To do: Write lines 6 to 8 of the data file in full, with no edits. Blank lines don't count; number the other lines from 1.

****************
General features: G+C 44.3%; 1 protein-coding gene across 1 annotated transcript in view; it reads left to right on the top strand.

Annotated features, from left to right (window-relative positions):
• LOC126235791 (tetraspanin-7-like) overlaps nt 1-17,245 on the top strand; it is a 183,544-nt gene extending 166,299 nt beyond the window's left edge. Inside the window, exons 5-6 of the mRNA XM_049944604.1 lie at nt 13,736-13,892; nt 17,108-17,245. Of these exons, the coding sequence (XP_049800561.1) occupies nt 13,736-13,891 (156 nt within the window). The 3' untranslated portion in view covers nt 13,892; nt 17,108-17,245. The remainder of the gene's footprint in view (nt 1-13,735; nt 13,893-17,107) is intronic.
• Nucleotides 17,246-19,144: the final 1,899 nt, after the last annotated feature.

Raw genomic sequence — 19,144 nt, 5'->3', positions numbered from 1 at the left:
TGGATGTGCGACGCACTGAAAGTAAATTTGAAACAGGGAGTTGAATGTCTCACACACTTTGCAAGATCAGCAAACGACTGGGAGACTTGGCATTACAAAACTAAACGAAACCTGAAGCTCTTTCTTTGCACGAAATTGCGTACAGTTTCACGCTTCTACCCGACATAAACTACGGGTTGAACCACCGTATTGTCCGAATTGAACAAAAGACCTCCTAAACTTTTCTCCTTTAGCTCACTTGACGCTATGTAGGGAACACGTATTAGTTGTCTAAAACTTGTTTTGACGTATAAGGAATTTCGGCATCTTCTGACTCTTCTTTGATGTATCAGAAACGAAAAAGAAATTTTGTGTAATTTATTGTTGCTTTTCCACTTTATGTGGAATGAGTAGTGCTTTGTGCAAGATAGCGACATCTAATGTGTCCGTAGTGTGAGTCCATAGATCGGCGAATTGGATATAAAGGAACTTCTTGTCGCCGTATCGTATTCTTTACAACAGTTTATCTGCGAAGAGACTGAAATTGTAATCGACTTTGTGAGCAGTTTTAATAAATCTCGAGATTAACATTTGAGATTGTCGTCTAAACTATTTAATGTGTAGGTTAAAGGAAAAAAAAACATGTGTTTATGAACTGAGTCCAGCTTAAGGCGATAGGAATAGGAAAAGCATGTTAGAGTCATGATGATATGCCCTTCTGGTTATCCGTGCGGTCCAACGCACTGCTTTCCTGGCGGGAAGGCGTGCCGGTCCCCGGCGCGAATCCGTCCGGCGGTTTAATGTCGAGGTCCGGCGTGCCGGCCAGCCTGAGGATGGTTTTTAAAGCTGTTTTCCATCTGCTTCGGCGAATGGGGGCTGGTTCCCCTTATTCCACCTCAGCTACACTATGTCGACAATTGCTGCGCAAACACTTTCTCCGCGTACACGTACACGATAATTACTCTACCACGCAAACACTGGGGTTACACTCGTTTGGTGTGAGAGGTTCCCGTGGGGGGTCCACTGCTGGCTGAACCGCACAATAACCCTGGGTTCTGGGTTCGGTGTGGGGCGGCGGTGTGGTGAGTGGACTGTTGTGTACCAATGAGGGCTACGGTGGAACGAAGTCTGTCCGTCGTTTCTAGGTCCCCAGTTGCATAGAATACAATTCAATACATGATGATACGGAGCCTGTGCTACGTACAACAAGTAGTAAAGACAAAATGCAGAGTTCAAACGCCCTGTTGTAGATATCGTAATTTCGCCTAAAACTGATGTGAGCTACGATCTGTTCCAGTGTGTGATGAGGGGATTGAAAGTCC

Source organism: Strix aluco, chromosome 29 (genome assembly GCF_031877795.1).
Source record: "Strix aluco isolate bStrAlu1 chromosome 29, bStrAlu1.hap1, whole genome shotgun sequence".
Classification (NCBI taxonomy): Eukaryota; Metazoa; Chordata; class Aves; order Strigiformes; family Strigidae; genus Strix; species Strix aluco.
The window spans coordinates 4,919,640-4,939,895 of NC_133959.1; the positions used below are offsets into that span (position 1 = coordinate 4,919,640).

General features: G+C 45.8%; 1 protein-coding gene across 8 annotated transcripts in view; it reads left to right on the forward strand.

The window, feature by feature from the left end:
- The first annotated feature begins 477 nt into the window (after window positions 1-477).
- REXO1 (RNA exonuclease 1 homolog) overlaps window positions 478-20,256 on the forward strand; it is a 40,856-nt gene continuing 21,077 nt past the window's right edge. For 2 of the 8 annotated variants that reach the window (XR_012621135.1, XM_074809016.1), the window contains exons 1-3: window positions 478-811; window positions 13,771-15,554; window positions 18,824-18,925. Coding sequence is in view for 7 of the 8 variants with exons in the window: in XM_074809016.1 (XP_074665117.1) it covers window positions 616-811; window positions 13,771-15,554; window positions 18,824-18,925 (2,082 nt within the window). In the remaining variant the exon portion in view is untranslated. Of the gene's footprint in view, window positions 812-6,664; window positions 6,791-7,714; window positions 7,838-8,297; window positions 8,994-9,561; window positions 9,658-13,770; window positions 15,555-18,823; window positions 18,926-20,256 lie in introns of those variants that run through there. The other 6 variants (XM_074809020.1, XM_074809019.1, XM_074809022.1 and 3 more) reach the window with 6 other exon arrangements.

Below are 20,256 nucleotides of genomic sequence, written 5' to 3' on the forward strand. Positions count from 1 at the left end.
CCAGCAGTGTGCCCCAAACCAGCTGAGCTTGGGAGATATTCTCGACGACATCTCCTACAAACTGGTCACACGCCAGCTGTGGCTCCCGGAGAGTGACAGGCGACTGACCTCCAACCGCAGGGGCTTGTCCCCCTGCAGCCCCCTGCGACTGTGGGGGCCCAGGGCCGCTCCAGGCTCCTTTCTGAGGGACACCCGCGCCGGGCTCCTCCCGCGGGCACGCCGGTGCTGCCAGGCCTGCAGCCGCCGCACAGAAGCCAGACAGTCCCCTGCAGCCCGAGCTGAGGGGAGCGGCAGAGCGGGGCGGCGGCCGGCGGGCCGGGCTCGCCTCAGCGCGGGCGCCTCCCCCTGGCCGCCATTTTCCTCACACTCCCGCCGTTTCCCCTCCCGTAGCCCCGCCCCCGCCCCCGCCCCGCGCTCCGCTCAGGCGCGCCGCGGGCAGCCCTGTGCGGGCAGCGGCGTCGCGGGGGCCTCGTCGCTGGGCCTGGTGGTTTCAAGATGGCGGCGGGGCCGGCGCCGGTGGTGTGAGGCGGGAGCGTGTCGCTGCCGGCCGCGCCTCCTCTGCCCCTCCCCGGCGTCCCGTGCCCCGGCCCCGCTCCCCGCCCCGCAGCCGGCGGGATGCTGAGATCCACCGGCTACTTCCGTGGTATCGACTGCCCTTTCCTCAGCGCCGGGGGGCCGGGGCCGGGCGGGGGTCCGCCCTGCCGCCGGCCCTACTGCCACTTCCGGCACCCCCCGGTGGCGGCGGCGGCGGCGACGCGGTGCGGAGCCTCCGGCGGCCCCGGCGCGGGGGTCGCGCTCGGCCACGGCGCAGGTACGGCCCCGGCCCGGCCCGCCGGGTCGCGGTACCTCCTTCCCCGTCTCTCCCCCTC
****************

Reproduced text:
TGGATGTGCGACGCACTGAAAGTAAATTTGAAACAGGGAGTTGAATGTCTCACACACTTTGCAAGATCAGCAAACGACTGGGAGACTTGGCATTACAAAACTAAACGAAACCTGAAGCTCTTTCTTTGCACGAAATTGCGTACAGTTTCACGCTTCTACCCGACATAAACTACGGGTTGAACCACCGTATTGTCCGAATTGAACAAAAGACCTCCTAAACTTTTCTCCTTTAGCTCACTTGACGCTATGTAGGGAACACGTATTAGTTGTCTAAAACTTGTTTTGACGTATAAGGAATTTCGGCATCTTCTGACTCTTCTTTGATGTATCAGAAACGAAAAAGAAATTTTGTGTAATTTATTGTTGCTTTTCCACTTTATGTGGAATGAGTAGTGCTTTGTGCAAGATAGCGACATCTAATGTGTCCGTAGTGTGAGTCCATAGATCGGCGAATTGGATATAAAGGAACTTCTTGTCGCCGTATCGTATTCTTTACAACAGTTTATCTGCGAAGAGACTGAAATTGTAATCGACTTTGTGAGCAGTTTTAATAAATCTCGAGATTAACATTTGAGATTGTCGTCTAAACTATTTAATGTGTAGGTTAAAGGAAAAAAAAACATGTGTTTATGAACTGAGTCCAGCTTAAGGCGATAGGAATAGGAAAAGCATGTTAGAGTCATGATGATATGCCCTTCTGGTTATCCGTGCGGTCCAACGCACTGCTTTCCTGGCGGGAAGGCGTGCCGGTCCCCGGCGCGAATCCGTCCGGCGGTTTAATGTCGAGGTCCGGCGTGCCGGCCAGCCTGAGGATGGTTTTTAAAGCTGTTTTCCATCTGCTTCGGCGAATGGGGGCTGGTTCCCCTTATTCCACCTCAGCTACACTATGTCGACAATTGCTGCGCAAACACTTTCTCCGCGTACACGTACACGATAATTACTCTACCACGCAAACACTGGGGTTACACTCGTTTGGTGTGAGAGGTTCCCGTGGGGGGTCCACTGCTGGCTGAACCGCACAATAACCCTGGGTTCTGGGTTCGGTGTGGGGCGGCGGTGTGGTGAGTGGACTGTTGTGTACCAATGAGGGCTACGGTGGAACGAAGTCTGTCCGTCGTTTCTAGGTCCCCAGTTGCATAGAATACAATTCAATACATGATGATACGGAGCCTGTGCTACGTACAACAAGTAGTAAAGACAAAATGCAGAGTTCAAACGCCCTGTTGTAGATATCGTAATTTCGCCTAAAACTGATGTGAGCTACGATCTGTTCCAGTGTGTGATGAGGGGATTGAAAGTCC

Source organism: Strix aluco, chromosome 29 (genome assembly GCF_031877795.1).
Source record: "Strix aluco isolate bStrAlu1 chromosome 29, bStrAlu1.hap1, whole genome shotgun sequence".